Your Contract Manufacturer (CM) can also determine what’s best for the device, make the necessary variations and determining the best panel size to use.

However, sticking to any of the standard PCB panel sizes is ideal because it will help you maximize the yield (the number of circuit boards) placed on the panel. The manufacturer can also make additional changes that reflect on reducing the overall costs and producing a few extra boards per panel.

4.    PCB Dimensional Adjustment

Looking to get more circuit boards produced per panel? Besides relying on a manufacturer, you can also rotate the boards or make a slight modification to the board’s dimensions.

5.    Consider Combining Different Circuit Boards

It is also possible to place several circuit boards of different sizes, but with the same thickness, on a PCB panel.

There is also a possibility of placing a series of PCBs with different arrangements on the same panel.

With any of those two options, you can be sure of getting more circuit boards produced on the same platform, just by reordering the placements and using different PCB panel sizes.

What You Need to Know About a PCB’s “Usable Area”

Order Panelization

A usable area in a PCB panel refers to the part or section where most of the panelization processes can be fully-implemented. Hence, any actions taken out of this space might result in a lower yield.

On this ground, the following facts are worth noting:

a.    Larger Process Area is Ideal

A large process area or more space is recommended, because it helps you to fit more boards into the panel. Besides, a larger process area is cost-effective, as it drastically reduces the efforts and numbers of boards to be produced with difficulties.

b.    Use Tabs on the Panel

There may be a need to use tabs on the circuit board panel. This is the case when the space is limited. With the tabs, you can have Through-Hole (THT) parts passing through.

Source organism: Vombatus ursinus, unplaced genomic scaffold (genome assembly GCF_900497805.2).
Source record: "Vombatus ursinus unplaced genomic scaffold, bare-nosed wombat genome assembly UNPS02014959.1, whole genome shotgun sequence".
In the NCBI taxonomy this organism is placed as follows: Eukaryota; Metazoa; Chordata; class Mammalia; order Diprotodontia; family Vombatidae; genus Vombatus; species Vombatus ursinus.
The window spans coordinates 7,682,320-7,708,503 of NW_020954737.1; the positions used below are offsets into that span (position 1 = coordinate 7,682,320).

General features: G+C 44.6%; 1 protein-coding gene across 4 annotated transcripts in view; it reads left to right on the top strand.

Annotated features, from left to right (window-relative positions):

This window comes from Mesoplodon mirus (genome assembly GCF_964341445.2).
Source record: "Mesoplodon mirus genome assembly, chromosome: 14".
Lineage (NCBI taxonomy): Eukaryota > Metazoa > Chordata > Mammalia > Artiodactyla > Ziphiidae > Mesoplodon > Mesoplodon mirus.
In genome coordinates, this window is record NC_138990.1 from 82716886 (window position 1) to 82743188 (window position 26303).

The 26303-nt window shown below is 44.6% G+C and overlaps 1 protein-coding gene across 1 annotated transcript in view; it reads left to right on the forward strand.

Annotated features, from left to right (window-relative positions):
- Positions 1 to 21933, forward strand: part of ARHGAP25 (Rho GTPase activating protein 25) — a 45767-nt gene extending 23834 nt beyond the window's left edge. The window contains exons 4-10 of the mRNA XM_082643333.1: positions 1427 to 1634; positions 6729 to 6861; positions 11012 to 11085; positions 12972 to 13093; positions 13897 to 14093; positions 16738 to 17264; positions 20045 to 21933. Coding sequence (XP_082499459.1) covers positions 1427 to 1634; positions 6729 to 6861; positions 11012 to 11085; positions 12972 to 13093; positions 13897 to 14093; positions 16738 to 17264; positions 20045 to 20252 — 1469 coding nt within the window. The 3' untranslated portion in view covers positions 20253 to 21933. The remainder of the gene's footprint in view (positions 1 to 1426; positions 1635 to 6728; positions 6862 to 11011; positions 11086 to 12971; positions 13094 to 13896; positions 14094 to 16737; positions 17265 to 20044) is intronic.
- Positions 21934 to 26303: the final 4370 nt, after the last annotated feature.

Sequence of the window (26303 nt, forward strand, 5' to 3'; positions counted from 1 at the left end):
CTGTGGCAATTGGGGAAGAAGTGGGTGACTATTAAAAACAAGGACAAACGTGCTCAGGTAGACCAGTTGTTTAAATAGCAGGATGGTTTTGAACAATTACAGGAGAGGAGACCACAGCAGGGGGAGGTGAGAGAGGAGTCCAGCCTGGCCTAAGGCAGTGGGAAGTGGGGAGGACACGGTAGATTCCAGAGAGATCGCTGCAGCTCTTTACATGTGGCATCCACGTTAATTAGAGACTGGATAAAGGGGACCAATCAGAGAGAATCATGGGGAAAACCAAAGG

This is highly-recommended when the client asks the Contract Manufacturer (CM) to deliver a complete panel.

Hence, by using tabs or holes for locating, the easy breakaway for the insertion of THT parts will be realized. This can as well, be extended beyond the usable area of the PCB panel.

Optimizing the Standard PCB Panel Size via Panelization Methods

Several panelization methods can be used to further optimize the numbers of circuit boards that can be fitted onto a panel. Find out more in the next paragraphs.

a.    V-Score

The V-scoring method of panelization has to do with the use of V-shaped grooves to differentiate the circuit boards. By using a machine to complete the breakout process, the depanelization process is simpler and reducing the thickness of the board is realized by using an angled blade.

b.    Solid Tab

The solid tab panelization method deals with the use of solid tabs to design arrays between the circuit boards. This process also boosts the overall strength of the boards.

A wide range of options can be explored for depanelization. Examples are:

  • Depaneling Router: this is not always used because of the dust and vibration it causes.